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The Miner Electoral Bill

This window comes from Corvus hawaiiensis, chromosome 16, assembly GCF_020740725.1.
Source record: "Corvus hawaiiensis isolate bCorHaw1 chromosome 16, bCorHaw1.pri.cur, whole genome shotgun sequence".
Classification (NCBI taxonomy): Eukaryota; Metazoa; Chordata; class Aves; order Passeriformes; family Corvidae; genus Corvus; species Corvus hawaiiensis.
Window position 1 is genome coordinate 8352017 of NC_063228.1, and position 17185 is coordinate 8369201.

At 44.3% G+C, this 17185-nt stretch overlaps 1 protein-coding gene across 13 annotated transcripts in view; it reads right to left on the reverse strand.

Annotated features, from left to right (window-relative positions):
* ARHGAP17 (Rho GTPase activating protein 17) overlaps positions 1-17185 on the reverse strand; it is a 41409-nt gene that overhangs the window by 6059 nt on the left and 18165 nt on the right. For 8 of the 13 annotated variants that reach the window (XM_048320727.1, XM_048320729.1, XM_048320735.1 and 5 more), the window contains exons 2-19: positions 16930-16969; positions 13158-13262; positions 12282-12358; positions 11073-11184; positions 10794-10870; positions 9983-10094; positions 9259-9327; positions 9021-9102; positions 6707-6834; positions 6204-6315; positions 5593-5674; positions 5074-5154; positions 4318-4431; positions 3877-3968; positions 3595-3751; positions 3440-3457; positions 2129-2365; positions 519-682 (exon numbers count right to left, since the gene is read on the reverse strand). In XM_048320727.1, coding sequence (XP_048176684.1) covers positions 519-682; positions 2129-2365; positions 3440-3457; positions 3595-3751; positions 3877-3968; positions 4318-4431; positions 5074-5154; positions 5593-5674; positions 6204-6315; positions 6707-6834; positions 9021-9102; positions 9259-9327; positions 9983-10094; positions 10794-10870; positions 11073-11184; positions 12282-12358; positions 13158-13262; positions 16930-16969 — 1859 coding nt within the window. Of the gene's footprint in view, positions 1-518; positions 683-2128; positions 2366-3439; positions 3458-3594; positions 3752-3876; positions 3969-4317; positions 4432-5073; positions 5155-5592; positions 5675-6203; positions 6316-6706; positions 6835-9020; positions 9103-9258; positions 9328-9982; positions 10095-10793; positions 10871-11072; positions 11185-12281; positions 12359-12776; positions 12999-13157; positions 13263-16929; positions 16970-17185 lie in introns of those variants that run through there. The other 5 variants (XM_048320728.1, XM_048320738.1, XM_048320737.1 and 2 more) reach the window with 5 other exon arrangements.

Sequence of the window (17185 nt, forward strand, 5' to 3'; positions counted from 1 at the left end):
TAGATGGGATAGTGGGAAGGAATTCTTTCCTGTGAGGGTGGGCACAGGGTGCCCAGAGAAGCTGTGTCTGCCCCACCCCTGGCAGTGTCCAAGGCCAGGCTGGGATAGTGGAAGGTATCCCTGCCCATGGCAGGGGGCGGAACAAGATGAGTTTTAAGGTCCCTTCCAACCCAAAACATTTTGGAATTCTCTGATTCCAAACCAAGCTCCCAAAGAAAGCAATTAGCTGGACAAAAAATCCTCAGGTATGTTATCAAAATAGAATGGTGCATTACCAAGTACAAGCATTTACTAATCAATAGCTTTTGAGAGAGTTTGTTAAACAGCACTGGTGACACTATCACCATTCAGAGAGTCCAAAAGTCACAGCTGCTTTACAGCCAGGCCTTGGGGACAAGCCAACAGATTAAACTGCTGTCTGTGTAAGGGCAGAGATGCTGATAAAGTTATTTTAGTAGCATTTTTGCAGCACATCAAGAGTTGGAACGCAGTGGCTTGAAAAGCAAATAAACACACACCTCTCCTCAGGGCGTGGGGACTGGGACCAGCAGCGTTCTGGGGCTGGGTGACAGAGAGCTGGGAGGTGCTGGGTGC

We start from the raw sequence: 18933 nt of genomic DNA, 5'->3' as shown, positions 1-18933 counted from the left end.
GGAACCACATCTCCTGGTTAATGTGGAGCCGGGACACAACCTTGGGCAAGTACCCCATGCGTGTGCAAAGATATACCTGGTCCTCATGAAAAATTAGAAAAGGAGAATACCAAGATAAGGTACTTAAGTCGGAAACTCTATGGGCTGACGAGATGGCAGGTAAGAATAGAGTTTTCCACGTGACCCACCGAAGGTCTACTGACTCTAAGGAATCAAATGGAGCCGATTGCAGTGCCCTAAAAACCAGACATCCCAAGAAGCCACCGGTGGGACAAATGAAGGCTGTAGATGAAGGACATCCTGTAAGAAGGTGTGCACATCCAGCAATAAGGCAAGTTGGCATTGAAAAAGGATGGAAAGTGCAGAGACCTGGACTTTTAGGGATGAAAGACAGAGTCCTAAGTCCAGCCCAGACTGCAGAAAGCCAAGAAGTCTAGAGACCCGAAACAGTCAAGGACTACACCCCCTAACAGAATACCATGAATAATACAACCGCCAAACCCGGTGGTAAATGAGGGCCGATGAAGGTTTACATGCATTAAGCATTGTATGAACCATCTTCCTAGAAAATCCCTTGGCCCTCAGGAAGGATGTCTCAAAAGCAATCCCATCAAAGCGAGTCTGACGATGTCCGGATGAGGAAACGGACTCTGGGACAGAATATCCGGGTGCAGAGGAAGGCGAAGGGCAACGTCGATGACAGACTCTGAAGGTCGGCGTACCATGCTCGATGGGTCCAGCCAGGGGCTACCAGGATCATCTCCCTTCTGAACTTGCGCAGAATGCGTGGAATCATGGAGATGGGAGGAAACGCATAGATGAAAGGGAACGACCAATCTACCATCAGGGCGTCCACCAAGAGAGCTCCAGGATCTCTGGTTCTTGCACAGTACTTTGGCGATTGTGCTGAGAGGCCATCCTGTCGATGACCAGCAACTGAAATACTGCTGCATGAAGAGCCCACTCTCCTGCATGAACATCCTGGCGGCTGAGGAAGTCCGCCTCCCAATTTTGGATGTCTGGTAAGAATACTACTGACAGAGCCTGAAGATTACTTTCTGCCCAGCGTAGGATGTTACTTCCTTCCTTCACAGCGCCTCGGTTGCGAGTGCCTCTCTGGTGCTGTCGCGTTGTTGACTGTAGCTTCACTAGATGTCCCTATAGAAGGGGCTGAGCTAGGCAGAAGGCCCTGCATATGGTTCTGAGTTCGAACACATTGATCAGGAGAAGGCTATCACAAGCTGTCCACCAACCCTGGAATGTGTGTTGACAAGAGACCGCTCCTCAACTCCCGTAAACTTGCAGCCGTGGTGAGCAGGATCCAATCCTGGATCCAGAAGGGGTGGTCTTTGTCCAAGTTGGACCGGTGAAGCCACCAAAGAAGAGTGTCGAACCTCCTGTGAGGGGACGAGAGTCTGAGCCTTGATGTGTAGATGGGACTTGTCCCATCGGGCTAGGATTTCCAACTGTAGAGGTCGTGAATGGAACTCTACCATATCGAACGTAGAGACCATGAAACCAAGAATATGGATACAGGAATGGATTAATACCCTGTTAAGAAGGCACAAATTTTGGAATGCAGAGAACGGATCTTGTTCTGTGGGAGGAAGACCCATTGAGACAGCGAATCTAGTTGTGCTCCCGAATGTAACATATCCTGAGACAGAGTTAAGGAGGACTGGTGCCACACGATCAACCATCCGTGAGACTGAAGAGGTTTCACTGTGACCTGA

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The New York Evening Post gives the arguments for the constitutionality of the Miner electoral bilĂ­ and the procedents for it,andcompletely demolishes the arguments of Gen. Cutcheon, in a leading editorial last week, which is so good that we quote it entire: The Michigan Republicans show a disposition to test in the courts the validity of the law passed by the democratie legislature providing for the choice of presidential electors by districts next year, but there is little prospect of the success of such a movement. The man who is put forward to make the argument of unconstitutionality is ex-Congressman Cutcheon, who has written a long letter on the subject to the Detroit Tribune, but his whole argument is based upon an ignorance of our political history which is as astounding as it is discreditable in one who is a gradĂșate of the Michigan university and of its law school. He begins with this statement: "The bill is revolutionary in its character, and if carried out and extended to other states would effect a radical change in our form of government. Hitherto, in the fifty-five years of the history of the State of Michigan, under whatever political party, presidential electors have been uniformally chosen by the state at am not aware that any State since the formation of the Government has ever departed f rom this ruk. In some states electors have been appointed by the legislature of the state, representing the state at large, but never before, to my knowledge, has it been attempted to confer the power to appoint presidential electors upon congressional districts and vulgar fractions of a state. It remained for the illustrious legislature of 1891 to initiate this great reform and to reconstruct the constitution of the United States." This ignorant statesman will be interested to learn that at the very first presidential election, in 1789, the state of Massachusetts adopted the district system, the people of each congressional district bringing in their ballots for two candidates and the legislature choosing oneof these, as well as the two electors-at-large; that the system of choice by districts continued in Massachusetts for many years; and that several other states chose presidential electors by popular vote in the ' sional districts, exactly as is now ' proposed in Michigan, until well on ' in the present century. North olina was so accustomed to the J tem of choice by districts that great l excitement was' caused in 181 1 r when, upon the excuse that there J would probably be an increse in c the number of the state's electoral ( i votes by the new appointment based on the census of 1810, but that it would come too late for a redistricting of the state, the legislature passed a law that the electors in 1812 should be chosen by the legislature. So late as 1828 New York and Maine in the north, and Maryland and Tennessee among the slave States, clung to the system of choosing electors by districts, with the result of a divided vote, except from Tennessee's unanimity for her " favorite son," New York choosing 20 Jackson electors and 16 for Adams, Maine 1 Jackson and 8 Adams, and Maryland 5 Jackson and 6 Adams. Maryland did not finally abandon the district system until after the election of 1832, in which year she chose three Jackson electors and five supporters of Clay, her vote having been divided between the candidates also in 1796, 1800, 1804, 1808, 1812, 1824, and 1828. What shall be thought of a man who has been four times elected to congress, and yet who confesses that he never even heard of such a thing as an attempt to confer the power to appoint presidential electors upon congressional districts, when it was a common thing in our early history? Naturally enough, Mr. Cutcheon's constitutional argument is as weak as his historical one. The constitution provides that each state shall appoint its presidential electors " in such manner as the legislature thereof may direct." Story, the great commentator upon the constitution, in his remarks upon this clause points out that it allows the legislatures to "prescribe the mode in which the elecjors should be chosen, whether it should be by the people at large, or in districts, or by the legislature itself. " Story wrote in 1840, in the light of fifty years' experience by the nation of all three of these systems, and after observing the operation of the district system, not only in his own state of Massachusetts, but in several other States, until Maryland at last gave it up after the election of 1832. It is to be remembered that the method of choice by congressional districts was adopted and maintained while the men who framed the constitution were still alive and active in public affairs, and that nobody ever questioned the fact that it was justified by the constitution. The Michigan republicans have a good argument against the jusiice of a democratie law introducing the district system in a single state for the avowed purpose of securing a temporary partisan advantage; but they should not make themselves ridiculous by ignorant claims that the action of the legislature is without precedent in our history or warrant in the constitution, when it is abundantly sustained by both.